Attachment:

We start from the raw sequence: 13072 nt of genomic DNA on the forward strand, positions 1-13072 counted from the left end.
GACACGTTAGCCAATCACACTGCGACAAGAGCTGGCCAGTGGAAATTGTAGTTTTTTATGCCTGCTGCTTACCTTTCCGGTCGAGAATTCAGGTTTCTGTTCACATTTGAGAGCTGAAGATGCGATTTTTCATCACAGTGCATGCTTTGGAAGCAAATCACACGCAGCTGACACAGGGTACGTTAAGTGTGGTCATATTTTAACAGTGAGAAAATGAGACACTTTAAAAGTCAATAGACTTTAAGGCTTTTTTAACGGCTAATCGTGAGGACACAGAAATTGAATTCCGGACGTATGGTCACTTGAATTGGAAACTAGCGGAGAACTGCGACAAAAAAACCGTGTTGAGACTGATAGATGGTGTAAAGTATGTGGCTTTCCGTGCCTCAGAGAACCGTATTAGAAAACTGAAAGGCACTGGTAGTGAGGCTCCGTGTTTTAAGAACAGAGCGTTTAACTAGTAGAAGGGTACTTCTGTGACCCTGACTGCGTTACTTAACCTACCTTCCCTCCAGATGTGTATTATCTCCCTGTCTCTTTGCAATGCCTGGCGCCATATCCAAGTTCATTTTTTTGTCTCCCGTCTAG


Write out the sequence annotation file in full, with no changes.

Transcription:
We start from the raw sequence: 13072 nt of genomic DNA on the forward strand, positions 1-13072 counted from the left end.
GACACGTTAGCCAATCACACTGCGACAAGAGCTGGCCAGTGGAAATTGTAGTTTTTTATGCCTGCTGCTTACCTTTCCGGTCGAGAATTCAGGTTTCTGTTCACATTTGAGAGCTGAAGATGCGATTTTTCATCACAGTGCATGCTTTGGAAGCAAATCACACGCAGCTGACACAGGGTACGTTAAGTGTGGTCATATTTTAACAGTGAGAAAATGAGACACTTTAAAAGTCAATAGACTTTAAGGCTTTTTTAACGGCTAATCGTGAGGACACAGAAATTGAATTCCGGACGTATGGTCACTTGAATTGGAAACTAGCGGAGAACTGCGACAAAAAAACCGTGTTGAGACTGATAGATGGTGTAAAGTATGTGGCTTTCCGTGCCTCAGAGAACCGTATTAGAAAACTGAAAGGCACTGGTAGTGAGGCTCCGTGTTTTAAGAACAGAGCGTTTAACTAGTAGAAGGGTACTTCTGTGACCCTGACTGCGTTACTTAACCTACCTTCCCTCCAGATGTGTATTATCTCCCTGTCTCTTTGCAATGCCTGGCGCCATATCCAAGTTCATTTTTTTGTCTCCCGTCTAG